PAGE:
Geneivat da'at or g'neivat daat or genebath da'ath (Hebrew: , "theft of the mind", from ? "stealing" of "understanding") is a concept in Jewish law and ethics that refers to a kind of dishonest misrepresentation or deception. It is applied in a wide spectrum of interpersonal situations, especially in business transactions.
The origin of the term is attributed to Samuel of Nehardea in the [[Babylonian Talmud]: "It is forbidden to mislead people, even a non-Jew." One Midrash states that geneivat da'at is the worst type of theft. Geneivat da'at is the worst because it directly harms the person, not merely their money. In rabbinic exegesis, the law is associated with Genesis 31:26 and II Samuel 15:6.
False impressions are permissible in certain circumstances, for example, in order to honor someone. For instance, one generally should not invite a guest to take from an anointing oil, while knowing that the oil container is empty. Yet, one may offer the empty oil container so as to honor the guest and publicly display one's regard for the guest. Similarly, one may offer fine oil in order to honor a guest, even if the guest is likely to refuse the oil anyway.
Geneivat da'at is transgressed with a statement that is technically accurate but intended to leave a false impression. While such deception often involves commercial transactions, according to rabbinic law, deception is prohibited even if there is no monetary loss at stake. Thus, the rule applies both to business sales as well as gift-giving.
A simple example of geneivat da'at would be to invite someone to dinner, merely to appear hospitable, knowing full well that the recipient would decline due to a prior commitment.
Writers on Jewish ethics have applied geneivat da'at to a variety of contemporary ethical dilemmas.
In Jewish business ethics, the prohibition against leaving a false impression is commonly applied to advertising and sales techniques. Geneivat da'at enables ethicists to analyze improper selling techniques, such as employing a pretext to enter a home in order to make a door-to-door sales pitch. Claims to sell at a discount may run foul of geneivat da'at, when the catalog is deceptive. Specifically, if there is no suggested retail price, the catalog should not claim to offer a discount based on the seller's own estimated "standard" price. Likewise, discounts based on misleading pretexts, such as a closing down sale when the store does not close, also transgresses geneivat da'at. Furthermore, the principle has been used to caution against overdone packaging, which leaves the impression of a larger product. Similarly, advertising a luxury item as if it were a necessity, and any claims or even wrapping paper that leaves a false impression could cross the line set by geneivat da'at rules.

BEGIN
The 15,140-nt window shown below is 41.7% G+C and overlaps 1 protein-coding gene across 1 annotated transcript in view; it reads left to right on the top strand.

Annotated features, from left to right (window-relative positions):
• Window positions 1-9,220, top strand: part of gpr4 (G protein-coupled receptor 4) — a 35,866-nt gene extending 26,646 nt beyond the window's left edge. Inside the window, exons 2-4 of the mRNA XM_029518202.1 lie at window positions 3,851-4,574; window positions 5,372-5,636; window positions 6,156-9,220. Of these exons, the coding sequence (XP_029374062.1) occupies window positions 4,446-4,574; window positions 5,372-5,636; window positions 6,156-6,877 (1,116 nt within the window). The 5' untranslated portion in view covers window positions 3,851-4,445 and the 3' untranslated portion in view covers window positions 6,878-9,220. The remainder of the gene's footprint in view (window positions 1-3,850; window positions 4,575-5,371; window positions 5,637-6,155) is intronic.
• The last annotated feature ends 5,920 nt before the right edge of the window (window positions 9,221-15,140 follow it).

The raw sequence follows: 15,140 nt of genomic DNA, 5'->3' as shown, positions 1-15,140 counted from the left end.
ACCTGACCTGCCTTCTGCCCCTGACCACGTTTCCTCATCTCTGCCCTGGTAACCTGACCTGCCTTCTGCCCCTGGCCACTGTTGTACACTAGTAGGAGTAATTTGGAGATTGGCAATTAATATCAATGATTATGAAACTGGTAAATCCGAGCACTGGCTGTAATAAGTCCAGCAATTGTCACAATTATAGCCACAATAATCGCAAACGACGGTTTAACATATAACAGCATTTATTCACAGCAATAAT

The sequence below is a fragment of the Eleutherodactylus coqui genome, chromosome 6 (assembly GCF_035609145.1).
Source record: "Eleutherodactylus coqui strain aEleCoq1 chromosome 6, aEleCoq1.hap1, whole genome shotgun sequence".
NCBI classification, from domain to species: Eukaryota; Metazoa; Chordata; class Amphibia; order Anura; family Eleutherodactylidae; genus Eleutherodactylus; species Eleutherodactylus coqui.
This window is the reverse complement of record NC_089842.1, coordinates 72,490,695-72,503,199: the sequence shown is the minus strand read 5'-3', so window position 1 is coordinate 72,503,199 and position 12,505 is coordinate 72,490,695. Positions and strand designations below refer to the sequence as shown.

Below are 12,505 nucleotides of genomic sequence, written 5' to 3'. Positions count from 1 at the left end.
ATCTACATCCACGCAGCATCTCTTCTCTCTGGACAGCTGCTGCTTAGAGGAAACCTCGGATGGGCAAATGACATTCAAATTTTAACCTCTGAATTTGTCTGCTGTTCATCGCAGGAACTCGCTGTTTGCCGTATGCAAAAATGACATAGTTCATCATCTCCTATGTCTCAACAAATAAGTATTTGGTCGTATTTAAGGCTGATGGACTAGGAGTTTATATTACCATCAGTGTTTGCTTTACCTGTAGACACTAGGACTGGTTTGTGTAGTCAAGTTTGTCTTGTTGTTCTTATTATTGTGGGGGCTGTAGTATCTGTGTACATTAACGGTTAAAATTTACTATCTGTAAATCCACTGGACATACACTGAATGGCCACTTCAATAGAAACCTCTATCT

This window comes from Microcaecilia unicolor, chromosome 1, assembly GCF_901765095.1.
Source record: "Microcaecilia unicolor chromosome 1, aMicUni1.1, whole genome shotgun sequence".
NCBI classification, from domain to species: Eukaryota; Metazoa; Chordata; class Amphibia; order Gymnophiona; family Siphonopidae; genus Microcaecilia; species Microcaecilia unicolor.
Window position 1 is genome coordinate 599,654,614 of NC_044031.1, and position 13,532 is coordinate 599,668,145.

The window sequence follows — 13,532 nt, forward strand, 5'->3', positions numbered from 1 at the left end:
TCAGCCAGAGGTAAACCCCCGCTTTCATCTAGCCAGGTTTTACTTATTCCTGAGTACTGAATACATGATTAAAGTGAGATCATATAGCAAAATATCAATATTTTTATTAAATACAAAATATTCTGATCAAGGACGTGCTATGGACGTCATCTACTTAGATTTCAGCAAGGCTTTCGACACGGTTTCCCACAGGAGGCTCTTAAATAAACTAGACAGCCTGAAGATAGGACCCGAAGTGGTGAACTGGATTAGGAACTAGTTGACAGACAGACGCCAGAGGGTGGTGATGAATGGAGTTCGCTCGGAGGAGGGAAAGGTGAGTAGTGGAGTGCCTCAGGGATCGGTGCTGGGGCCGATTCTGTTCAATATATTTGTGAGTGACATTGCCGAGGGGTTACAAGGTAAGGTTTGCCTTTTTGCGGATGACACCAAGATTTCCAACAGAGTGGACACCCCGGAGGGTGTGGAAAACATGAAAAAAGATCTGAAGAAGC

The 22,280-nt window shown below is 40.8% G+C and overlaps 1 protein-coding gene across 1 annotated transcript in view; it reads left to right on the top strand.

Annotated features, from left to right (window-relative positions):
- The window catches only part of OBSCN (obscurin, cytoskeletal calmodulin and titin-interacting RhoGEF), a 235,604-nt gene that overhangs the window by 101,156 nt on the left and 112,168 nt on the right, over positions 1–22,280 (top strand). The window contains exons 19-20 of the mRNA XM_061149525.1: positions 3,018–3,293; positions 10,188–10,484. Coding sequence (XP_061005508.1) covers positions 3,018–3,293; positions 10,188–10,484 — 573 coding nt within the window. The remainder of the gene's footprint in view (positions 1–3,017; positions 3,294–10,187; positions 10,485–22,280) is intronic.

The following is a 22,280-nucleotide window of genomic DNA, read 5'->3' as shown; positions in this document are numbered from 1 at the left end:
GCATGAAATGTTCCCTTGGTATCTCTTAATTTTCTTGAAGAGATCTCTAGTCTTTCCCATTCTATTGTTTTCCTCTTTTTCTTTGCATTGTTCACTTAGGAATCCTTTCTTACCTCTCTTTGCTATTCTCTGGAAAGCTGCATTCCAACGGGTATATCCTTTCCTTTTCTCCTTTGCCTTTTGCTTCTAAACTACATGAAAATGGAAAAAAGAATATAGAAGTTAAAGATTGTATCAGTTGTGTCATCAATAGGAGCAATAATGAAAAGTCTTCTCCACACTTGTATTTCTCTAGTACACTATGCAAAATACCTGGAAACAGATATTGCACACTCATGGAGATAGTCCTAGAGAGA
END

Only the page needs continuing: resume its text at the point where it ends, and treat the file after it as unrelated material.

Through this principle, Jewish law has been applied to evaluate secular regulations of advertising. For instance, Levine argues that it is impermissible to advertise a promise not to be undersold, without comparable details of its policy to match prices. He notes approvingly that the Federal Trade Commission took action against an analogous deceptive advertising in a case against Thompson Medical Company, regarding misleading ads for a product that did not contain any aspirin.
Insider treatment and misleading shareholder information would also be governed by this principle.
In addition, geneivat da'at has been applied to other forms of misrepresentation in contemporary life. For instance, Reform rabbis have argued that the transfer of assets to children, so as to feign poverty and shield assets from a nursing home, is prohibited by this principle.
Cheating can also be forbidden under the geneivat da'at principle. For instance, Rabbi Moshe Feinstein wrote, drawing partly on this principle, that yeshivas must not allow students to cheat on the annual Regents examinations and their schools should not misrepresent grades. Nor should the yeshiva cheat on government subsidies by misrepresentions, such as inflating the number of its students.
Proper citations are also at stake. An author or speaker who fails to attribute secondary sources may also violate geneivat da'at. Granted, if the audience does not expect explicit attributions, while it realizes that the speaker relies on secondary sources, then there would be no false impression. Nonetheless, the speaker should not rely on their own intuition about audience expectations, but rather consider only "a small, yet significant statistical probability" (mi'ut ha-matzui). How small? According to Levine, the audience expectation is quantified under halakhah. On the one hand, a speaker would not be required to cite sources merely to disabuse someone's rare, naive expectation that sources are cited. On the other hand, if 10 or 15 percent of the audience do indeed expect attribution, then a failure to identify one's secondary sources would be a violation of geneivat da-at.
The concept is incorporated in three provisions of Meir Tamari's proposed "Halakhic Corporate Code of Ethics" -- insider trading (even where permitted by secular law), product information and advertising, and fraudulent financial accounting reports.
The prototype of the geneivat da'at personality, in the teaching of the Talmudic sages, was the biblical figure Absalom, son of King David.